There's no pretense to "Neil Young Trunk Show: Scenes from a Concert." It is what the title says: a film of Young and his band at work with none of the standard concert film artifice of talking heads, fan reaction, stage setup, etc.
It's directed by Jonathan Demme, who made 2006's "Neil Young: Heart of Gold." But it's a far different film from its predecessor. That movie captured an acoustic show at Nashville's legendary Ryman Auditorium.
"Trunk Show" was shot during a two-night stand at the Tower Theater near Philadelphia in 2007 on Young's tour supporting his "Chrome Dreams II" album. The music is both acoustic and electric, the band made up of the same players as the "Heart of Gold" show, including guitarist Ben Keith.
For longtime fans of Young's rock side, that's a bit of a disappointment. His collaborations with Crazy Horse are always earth shattering. But the move back and forth between acoustic and electric is Young in a nutshell, and he plays an array of instruments - acoustic guitar, piano and banjo - while singing over them in his reedy, plaintive voice.
It's also great fun to watch Young assaulting "Old Black," his Gibson Les Paul, strangling the electric guitar to get every squall and cry he can while the band tries to match his intensity and follow his twists and turns.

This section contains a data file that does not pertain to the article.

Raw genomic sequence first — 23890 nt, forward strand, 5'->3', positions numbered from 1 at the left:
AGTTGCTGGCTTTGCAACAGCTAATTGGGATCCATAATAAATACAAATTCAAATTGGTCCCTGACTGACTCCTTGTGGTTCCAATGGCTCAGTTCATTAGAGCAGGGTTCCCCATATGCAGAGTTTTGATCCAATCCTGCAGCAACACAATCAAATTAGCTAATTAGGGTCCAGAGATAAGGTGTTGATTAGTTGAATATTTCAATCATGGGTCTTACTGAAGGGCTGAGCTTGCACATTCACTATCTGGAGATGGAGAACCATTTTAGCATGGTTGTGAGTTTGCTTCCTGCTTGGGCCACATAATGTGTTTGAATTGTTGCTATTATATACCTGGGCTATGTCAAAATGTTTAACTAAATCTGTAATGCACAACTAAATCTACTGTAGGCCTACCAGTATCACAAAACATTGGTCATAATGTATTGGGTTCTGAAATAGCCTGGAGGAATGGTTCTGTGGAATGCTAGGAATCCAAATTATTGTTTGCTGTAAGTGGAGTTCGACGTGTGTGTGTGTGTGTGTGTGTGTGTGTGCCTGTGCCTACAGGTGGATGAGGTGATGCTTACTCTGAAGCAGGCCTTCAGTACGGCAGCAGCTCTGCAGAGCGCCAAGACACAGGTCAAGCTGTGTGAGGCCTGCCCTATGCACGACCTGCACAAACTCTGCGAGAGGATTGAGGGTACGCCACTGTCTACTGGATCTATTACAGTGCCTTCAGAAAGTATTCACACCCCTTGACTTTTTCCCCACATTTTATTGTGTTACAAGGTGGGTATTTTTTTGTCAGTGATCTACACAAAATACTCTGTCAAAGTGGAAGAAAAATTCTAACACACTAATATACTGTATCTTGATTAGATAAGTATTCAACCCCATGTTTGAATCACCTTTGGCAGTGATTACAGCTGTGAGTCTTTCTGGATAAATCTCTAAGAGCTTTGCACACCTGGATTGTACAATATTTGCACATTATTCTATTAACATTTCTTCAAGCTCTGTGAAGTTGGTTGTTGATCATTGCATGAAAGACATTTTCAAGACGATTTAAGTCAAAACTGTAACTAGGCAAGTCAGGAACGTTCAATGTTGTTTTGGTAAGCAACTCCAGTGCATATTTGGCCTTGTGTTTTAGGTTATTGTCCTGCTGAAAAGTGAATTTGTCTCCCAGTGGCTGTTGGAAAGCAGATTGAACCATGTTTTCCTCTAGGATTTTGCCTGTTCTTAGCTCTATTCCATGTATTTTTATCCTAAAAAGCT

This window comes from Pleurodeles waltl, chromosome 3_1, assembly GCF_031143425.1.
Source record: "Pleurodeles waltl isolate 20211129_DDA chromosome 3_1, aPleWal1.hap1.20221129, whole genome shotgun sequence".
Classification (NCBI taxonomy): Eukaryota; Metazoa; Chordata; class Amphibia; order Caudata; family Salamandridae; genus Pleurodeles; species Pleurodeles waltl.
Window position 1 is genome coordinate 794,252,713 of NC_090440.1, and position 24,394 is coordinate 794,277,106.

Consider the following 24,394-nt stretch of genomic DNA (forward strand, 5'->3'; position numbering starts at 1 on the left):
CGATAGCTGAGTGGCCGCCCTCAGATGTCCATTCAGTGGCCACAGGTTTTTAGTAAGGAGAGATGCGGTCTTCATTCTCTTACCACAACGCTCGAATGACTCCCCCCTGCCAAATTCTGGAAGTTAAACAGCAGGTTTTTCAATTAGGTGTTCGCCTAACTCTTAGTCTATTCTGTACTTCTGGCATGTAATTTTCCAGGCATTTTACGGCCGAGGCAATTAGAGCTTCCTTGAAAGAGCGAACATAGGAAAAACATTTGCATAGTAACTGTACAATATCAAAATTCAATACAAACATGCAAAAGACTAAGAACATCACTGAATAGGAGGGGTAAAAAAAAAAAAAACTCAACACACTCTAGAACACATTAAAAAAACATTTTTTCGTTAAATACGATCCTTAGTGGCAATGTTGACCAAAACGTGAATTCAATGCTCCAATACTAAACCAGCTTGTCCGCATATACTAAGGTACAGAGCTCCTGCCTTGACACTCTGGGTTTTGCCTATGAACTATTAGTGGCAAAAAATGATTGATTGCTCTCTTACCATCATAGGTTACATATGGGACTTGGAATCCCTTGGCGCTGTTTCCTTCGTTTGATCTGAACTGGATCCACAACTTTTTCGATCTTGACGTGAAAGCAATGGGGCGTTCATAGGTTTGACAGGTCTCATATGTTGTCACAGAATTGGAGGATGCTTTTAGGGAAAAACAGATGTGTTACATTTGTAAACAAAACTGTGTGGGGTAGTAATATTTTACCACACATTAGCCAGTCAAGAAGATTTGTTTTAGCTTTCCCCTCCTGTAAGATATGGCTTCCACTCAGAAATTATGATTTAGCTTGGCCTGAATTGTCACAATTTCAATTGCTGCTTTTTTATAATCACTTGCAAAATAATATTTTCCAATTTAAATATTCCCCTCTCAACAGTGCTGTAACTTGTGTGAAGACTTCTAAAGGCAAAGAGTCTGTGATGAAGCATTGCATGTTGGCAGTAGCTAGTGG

Thankfully, "Trunk Show" isn't a "best-of" affair; there's nothing more boring than a greatest hits concert movie. Instead, most of the songs are either from "Chrome Dreams II" or are deep catalog numbers.
There are familiar songs; "Cinnamon Girl," "Old Man" and especially the climactic "Like a Hurricane" really connect. But Young's no human jukebox, and the film reflects his approach at every show I've seen.
Demme used nine HD cameras and some shaky Super 8mm footage to capture Young and the band on stage and in few clips in the dressing room. Editor Glenn Allen cuts those shots together to replicate the intense, improvisational nature of Young's shows as well as any film possibly could.
Word is that "Neil Young Trunk Show" is the second of a trilogy of Young concert films planned by Demme. Here's hoping No. 3 finds Young riding with the Horse.
Until then, the new film is more than enough to satisfy Young fans, yet another documentation of one of rock's legends and another excellent concert film from the director who makes them better than anyone. I only wish it had been longer; 82 minutes just isn't enough Neil.
Reach L. Kent Wolgamott at 402-473-7244 or firstname.lastname@example.org, or follow him on Twitter at twitter.com/KentWolgamott.